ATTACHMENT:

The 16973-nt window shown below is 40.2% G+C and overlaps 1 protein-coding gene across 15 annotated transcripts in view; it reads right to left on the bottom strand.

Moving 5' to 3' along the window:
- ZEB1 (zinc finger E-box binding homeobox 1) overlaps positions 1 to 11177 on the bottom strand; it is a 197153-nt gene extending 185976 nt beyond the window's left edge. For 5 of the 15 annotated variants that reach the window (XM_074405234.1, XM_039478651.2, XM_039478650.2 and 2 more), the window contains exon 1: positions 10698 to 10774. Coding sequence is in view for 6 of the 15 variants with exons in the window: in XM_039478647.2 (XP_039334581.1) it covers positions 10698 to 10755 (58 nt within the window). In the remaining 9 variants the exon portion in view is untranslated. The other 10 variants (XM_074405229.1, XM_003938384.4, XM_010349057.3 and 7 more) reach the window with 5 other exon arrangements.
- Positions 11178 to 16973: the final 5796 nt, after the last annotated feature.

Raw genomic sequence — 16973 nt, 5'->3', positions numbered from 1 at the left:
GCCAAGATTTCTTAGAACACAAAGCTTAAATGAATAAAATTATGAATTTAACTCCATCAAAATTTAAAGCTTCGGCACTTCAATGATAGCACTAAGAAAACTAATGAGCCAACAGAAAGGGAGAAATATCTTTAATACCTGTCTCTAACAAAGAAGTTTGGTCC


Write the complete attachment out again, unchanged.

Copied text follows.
The 16973-nt window shown below is 40.2% G+C and overlaps 1 protein-coding gene across 15 annotated transcripts in view; it reads right to left on the bottom strand.

Moving 5' to 3' along the window:
- ZEB1 (zinc finger E-box binding homeobox 1) overlaps positions 1 to 11177 on the bottom strand; it is a 197153-nt gene extending 185976 nt beyond the window's left edge. For 5 of the 15 annotated variants that reach the window (XM_074405234.1, XM_039478651.2, XM_039478650.2 and 2 more), the window contains exon 1: positions 10698 to 10774. Coding sequence is in view for 6 of the 15 variants with exons in the window: in XM_039478647.2 (XP_039334581.1) it covers positions 10698 to 10755 (58 nt within the window). In the remaining 9 variants the exon portion in view is untranslated. The other 10 variants (XM_074405229.1, XM_003938384.4, XM_010349057.3 and 7 more) reach the window with 5 other exon arrangements.
- Positions 11178 to 16973: the final 5796 nt, after the last annotated feature.

Raw genomic sequence — 16973 nt, 5'->3', positions numbered from 1 at the left:
GCCAAGATTTCTTAGAACACAAAGCTTAAATGAATAAAATTATGAATTTAACTCCATCAAAATTTAAAGCTTCGGCACTTCAATGATAGCACTAAGAAAACTAATGAGCCAACAGAAAGGGAGAAATATCTTTAATACCTGTCTCTAACAAAGAAGTTTGGTCC